Another stumbling block involves the youngsters’ choices of role models. Many teenagers with a history of selective mutism develop fantasies about what sort of person they could be, if only they could talk in public. They might, for example, set their sights on being as good a talker as the most confident girl in their class, their year, or even the whole school. Some girls find themselves latching onto the girl in class with the most outrageous behaviour, and become their best friend. It’s as if that ‘bad girl’ is the child they think they should be, if only they could talk. They can develop a negative ‘internal mantra’ that they regularly think to themselves, when they are under pressure to speak. This mantra goes something like: ‘I’m no good at talking’ or ‘If only I was a great talker like so-and-so’ or ‘I’ll never be able to talk outside my home.’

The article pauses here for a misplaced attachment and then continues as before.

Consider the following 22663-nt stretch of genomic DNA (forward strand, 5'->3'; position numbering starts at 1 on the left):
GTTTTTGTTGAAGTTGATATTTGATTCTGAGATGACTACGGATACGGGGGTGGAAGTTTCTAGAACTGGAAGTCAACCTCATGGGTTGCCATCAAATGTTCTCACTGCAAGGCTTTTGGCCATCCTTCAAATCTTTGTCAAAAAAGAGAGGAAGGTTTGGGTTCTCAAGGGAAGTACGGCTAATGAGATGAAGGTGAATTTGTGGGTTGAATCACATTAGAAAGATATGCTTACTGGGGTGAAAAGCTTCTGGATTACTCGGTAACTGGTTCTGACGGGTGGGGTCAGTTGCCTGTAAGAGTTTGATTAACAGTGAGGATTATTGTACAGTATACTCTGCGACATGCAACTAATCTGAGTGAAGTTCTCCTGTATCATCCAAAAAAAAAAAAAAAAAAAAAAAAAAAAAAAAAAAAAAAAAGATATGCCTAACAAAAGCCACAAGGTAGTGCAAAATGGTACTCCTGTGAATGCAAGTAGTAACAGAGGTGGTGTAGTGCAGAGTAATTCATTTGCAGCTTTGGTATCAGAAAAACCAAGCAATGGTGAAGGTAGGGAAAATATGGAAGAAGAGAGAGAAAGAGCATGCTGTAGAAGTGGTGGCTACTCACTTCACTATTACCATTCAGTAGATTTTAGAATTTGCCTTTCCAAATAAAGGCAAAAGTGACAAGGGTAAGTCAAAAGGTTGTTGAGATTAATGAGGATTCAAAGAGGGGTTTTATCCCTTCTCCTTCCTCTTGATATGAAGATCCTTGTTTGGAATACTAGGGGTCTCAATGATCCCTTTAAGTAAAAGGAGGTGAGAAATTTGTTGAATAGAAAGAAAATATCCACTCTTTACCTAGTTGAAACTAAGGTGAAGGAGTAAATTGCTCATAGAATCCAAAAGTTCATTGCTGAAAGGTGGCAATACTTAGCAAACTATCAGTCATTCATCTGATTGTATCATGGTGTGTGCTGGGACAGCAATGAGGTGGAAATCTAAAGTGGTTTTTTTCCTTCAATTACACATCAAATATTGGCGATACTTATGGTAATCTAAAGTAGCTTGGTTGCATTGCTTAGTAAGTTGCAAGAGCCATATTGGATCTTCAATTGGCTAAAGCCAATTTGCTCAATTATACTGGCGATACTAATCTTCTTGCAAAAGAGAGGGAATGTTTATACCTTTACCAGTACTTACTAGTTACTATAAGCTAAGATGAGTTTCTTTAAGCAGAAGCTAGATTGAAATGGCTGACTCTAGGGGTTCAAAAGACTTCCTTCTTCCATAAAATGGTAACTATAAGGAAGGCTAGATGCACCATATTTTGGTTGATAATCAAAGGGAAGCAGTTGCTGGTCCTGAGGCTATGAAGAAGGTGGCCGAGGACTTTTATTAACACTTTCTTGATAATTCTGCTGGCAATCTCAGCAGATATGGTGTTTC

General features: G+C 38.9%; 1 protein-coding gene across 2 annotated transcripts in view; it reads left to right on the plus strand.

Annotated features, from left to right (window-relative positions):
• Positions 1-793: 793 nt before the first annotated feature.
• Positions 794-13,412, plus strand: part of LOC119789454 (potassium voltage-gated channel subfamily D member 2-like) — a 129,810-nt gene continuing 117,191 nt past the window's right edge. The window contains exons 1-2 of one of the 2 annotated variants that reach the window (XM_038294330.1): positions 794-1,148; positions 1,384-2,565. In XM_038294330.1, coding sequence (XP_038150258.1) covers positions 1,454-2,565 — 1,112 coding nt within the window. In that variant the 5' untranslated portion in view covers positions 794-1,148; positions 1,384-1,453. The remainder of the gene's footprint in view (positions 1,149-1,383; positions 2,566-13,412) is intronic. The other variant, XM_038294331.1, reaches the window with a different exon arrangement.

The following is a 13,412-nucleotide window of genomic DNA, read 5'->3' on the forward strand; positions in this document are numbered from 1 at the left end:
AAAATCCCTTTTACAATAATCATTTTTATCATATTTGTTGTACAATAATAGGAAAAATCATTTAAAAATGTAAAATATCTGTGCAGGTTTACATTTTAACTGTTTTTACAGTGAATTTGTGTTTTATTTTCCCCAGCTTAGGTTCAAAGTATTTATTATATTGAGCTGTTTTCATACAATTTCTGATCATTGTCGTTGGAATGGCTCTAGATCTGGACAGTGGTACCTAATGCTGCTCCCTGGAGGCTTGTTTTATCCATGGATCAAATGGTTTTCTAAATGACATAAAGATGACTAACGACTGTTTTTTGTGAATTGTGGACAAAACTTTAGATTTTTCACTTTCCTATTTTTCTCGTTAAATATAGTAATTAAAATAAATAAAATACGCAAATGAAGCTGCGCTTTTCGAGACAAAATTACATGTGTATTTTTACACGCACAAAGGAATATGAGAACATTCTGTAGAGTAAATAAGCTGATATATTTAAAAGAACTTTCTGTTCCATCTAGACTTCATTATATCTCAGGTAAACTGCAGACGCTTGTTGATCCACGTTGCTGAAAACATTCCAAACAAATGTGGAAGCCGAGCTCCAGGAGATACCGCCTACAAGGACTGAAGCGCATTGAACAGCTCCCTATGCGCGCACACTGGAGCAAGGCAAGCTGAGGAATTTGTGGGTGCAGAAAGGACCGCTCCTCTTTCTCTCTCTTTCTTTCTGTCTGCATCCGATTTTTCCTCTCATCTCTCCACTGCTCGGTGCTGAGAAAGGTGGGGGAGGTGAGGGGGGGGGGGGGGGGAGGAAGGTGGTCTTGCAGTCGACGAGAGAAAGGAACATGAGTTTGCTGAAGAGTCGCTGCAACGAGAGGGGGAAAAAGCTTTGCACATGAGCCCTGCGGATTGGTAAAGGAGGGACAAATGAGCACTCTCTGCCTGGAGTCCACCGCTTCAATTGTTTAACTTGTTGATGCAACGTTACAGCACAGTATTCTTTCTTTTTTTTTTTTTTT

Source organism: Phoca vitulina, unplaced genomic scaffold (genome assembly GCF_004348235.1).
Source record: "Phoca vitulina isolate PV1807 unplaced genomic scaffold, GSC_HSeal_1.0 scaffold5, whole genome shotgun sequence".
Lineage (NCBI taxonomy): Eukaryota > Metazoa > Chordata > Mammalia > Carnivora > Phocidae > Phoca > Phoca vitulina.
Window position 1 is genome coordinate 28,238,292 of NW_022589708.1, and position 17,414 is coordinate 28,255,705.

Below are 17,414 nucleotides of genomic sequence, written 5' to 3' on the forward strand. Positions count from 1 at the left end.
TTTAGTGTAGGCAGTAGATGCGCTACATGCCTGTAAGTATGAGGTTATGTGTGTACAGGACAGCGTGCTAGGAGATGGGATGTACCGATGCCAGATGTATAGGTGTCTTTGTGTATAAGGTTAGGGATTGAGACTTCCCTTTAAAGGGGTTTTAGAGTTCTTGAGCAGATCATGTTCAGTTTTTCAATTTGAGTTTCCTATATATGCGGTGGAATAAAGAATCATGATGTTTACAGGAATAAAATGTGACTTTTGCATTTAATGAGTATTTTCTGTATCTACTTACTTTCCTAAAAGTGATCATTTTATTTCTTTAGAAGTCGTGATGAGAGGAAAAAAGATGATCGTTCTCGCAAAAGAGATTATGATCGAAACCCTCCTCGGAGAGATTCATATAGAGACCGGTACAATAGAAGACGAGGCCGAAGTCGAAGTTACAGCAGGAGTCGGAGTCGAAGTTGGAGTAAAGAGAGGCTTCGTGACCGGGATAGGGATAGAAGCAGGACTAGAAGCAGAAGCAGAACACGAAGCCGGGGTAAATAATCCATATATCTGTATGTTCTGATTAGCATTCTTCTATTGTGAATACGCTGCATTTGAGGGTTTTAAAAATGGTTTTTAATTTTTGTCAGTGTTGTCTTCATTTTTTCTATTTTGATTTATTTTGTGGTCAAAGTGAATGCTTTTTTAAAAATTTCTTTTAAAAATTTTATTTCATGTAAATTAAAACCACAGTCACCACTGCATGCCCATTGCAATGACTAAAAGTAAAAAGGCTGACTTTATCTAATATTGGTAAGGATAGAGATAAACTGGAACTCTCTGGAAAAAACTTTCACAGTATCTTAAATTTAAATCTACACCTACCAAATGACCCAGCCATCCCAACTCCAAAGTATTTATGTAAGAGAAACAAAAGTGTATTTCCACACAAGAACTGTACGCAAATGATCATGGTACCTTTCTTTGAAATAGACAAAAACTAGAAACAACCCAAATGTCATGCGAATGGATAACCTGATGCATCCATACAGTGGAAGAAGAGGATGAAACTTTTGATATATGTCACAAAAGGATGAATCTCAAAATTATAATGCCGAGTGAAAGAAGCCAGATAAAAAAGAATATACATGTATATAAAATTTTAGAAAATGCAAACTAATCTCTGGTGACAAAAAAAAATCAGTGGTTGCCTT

Everyone can do something well, but low self-esteem can prevent teens from accepting that they are good at something and developing their skills. Making friends can be a big problem too. As a result, many teens with selective mutism spend most of their free time alone in their bedrooms.

I can hear you thinking: “But loads of teenagers spend hours in their bedrooms; I certainly did.” And you are quite right. Read the biography of any successful creative person and you will find out about the hours they spent on their own as children and teenagers. And here lies a positive thought for children and teens with selective mutism and low self-esteem.